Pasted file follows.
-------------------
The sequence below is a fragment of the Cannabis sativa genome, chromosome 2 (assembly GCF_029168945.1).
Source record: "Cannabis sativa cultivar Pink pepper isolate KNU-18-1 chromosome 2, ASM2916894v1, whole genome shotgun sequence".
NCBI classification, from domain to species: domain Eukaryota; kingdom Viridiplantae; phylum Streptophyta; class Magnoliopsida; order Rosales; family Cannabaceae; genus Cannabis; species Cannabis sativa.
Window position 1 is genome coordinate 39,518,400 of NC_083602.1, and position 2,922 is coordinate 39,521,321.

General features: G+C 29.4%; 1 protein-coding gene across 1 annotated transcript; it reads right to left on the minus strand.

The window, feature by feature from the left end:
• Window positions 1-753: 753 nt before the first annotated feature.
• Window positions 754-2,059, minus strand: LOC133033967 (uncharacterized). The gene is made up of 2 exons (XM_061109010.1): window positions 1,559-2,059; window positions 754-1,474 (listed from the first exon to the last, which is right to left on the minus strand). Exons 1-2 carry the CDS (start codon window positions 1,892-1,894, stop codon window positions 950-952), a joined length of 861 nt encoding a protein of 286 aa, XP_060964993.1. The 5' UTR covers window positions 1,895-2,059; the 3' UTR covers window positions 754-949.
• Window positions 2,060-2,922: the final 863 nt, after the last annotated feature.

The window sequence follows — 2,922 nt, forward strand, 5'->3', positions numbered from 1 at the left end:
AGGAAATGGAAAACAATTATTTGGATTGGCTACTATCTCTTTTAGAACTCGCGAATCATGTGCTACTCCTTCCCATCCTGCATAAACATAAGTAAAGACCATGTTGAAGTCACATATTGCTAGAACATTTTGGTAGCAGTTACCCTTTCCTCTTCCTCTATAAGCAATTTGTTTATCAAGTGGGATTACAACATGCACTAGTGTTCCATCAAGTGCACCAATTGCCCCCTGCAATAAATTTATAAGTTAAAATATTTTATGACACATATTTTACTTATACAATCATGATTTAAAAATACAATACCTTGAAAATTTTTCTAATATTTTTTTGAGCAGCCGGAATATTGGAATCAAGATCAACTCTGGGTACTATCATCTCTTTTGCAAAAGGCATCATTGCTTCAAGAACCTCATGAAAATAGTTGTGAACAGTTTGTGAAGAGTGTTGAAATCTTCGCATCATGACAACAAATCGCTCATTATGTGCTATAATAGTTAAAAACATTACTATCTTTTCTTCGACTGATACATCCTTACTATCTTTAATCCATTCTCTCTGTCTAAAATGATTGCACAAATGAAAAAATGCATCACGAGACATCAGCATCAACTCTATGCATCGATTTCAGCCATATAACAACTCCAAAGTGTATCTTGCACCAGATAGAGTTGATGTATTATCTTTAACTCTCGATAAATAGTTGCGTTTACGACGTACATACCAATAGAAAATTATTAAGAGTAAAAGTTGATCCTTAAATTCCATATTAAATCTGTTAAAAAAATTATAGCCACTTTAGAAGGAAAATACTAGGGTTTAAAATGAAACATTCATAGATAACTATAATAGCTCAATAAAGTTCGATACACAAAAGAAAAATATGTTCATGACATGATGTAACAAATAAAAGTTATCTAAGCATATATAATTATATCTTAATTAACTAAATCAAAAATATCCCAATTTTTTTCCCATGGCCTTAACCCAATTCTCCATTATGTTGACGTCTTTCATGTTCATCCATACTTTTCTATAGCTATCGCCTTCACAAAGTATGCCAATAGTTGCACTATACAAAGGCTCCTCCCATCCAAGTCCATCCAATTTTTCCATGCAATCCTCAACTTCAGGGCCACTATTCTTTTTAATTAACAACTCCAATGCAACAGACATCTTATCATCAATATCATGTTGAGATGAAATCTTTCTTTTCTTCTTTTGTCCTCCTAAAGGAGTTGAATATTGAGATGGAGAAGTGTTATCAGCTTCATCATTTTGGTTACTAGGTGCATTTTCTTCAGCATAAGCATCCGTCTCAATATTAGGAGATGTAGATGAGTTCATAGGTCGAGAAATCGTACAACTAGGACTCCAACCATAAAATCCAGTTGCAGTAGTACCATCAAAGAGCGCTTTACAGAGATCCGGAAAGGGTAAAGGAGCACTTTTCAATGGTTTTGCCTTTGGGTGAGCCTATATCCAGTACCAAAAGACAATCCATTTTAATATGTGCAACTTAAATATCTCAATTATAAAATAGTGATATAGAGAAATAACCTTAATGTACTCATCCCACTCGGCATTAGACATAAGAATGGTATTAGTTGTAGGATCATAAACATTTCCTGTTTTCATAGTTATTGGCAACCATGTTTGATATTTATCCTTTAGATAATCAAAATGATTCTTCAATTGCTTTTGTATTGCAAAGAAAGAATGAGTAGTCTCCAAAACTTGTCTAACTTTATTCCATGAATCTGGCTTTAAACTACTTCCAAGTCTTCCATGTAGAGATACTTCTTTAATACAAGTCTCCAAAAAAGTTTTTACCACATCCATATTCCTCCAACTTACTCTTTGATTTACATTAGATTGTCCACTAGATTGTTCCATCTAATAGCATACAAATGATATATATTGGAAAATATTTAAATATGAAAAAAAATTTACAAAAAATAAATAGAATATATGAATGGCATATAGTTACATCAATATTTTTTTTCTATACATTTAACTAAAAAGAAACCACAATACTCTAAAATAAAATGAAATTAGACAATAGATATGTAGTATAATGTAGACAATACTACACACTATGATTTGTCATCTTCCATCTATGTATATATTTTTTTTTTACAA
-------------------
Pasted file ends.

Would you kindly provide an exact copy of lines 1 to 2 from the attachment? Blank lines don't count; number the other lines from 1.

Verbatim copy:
The sequence below is a fragment of the Cannabis sativa genome, chromosome 2 (assembly GCF_029168945.1).
Source record: "Cannabis sativa cultivar Pink pepper isolate KNU-18-1 chromosome 2, ASM2916894v1, whole genome shotgun sequence".